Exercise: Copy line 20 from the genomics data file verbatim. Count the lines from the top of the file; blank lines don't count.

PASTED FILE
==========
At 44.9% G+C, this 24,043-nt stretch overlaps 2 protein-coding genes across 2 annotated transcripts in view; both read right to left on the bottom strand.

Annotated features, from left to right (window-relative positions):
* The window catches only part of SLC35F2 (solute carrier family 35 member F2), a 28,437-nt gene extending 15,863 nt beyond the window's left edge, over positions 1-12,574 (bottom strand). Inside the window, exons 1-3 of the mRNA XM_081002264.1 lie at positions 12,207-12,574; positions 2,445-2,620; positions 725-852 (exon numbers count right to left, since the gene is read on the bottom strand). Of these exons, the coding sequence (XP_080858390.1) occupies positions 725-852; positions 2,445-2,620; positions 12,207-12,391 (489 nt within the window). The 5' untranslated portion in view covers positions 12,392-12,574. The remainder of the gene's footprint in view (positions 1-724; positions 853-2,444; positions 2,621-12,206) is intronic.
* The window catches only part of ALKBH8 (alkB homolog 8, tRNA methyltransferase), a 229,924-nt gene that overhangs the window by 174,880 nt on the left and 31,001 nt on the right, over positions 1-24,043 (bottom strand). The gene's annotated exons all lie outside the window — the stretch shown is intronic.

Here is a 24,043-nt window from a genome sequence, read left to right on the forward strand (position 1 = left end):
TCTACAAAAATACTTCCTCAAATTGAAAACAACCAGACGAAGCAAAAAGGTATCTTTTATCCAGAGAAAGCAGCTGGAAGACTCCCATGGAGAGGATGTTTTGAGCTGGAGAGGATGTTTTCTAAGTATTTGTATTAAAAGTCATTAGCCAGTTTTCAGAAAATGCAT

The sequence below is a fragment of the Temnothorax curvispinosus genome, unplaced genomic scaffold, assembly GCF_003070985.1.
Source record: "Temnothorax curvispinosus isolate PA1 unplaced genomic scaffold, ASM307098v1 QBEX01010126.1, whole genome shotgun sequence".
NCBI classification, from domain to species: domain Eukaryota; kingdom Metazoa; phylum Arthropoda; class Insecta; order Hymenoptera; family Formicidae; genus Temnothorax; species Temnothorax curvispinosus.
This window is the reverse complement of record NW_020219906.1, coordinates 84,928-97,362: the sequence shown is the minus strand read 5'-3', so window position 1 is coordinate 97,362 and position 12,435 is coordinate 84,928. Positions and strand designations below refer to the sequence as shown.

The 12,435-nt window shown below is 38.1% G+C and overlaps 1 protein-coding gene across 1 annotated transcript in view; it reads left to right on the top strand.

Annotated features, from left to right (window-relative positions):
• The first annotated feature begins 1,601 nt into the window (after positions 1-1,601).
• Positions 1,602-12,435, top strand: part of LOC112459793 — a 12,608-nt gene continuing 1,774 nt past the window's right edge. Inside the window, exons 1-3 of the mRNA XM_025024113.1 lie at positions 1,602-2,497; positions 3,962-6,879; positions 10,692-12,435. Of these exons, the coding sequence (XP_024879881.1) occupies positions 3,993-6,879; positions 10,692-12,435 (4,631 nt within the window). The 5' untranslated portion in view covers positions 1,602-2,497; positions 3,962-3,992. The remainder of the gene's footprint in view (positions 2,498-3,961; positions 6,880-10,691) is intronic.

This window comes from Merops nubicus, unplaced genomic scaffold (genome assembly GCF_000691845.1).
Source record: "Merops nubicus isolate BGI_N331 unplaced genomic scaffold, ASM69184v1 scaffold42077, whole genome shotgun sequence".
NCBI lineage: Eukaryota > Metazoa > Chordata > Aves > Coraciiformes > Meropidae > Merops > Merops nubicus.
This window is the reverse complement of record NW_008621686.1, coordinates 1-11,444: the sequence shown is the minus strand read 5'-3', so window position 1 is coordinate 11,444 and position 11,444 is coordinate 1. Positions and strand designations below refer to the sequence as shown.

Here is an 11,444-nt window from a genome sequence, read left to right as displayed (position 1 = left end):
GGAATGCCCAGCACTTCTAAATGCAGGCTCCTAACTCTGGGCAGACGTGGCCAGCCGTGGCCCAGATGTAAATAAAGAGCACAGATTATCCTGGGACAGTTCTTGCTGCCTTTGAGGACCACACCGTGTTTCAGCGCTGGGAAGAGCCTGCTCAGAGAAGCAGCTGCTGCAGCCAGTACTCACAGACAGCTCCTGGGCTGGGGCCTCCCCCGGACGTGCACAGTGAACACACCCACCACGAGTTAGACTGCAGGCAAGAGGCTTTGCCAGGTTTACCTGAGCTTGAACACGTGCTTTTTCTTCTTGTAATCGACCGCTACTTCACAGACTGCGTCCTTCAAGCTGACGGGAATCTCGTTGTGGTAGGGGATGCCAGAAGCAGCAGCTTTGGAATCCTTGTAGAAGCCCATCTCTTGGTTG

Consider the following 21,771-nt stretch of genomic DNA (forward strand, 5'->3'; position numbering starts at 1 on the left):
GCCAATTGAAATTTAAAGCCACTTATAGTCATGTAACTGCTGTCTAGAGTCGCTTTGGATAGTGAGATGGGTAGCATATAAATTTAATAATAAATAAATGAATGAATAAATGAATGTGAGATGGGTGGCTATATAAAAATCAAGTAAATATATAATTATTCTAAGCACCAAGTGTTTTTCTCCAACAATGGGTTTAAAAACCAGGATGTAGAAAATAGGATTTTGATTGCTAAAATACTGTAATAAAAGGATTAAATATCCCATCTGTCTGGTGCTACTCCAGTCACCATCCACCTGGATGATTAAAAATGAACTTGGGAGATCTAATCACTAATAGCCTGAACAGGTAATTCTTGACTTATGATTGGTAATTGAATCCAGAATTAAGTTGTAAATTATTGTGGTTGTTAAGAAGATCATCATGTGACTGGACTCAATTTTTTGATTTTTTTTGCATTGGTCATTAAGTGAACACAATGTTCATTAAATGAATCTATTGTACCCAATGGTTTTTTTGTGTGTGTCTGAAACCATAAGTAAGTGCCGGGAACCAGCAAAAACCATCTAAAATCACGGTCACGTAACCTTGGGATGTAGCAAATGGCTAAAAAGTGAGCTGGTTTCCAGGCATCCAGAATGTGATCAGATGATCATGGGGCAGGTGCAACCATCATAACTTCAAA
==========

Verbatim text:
GGAATGCCCAGCACTTCTAAATGCAGGCTCCTAACTCTGGGCAGACGTGGCCAGCCGTGGCCCAGATGTAAATAAAGAGCACAGATTATCCTGGGACAGTTCTTGCTGCCTTTGAGGACCACACCGTGTTTCAGCGCTGGGAAGAGCCTGCTCAGAGAAGCAGCTGCTGCAGCCAGTACTCACAGACAGCTCCTGGGCTGGGGCCTCCCCCGGACGTGCACAGTGAACACACCCACCACGAGTTAGACTGCAGGCAAGAGGCTTTGCCAGGTTTACCTGAGCTTGAACACGTGCTTTTTCTTCTTGTAATCGACCGCTACTTCACAGACTGCGTCCTTCAAGCTGACGGGAATCTCGTTGTGGTAGGGGATGCCAGAAGCAGCAGCTTTGGAATCCTTGTAGAAGCCCATCTCTTGGTTG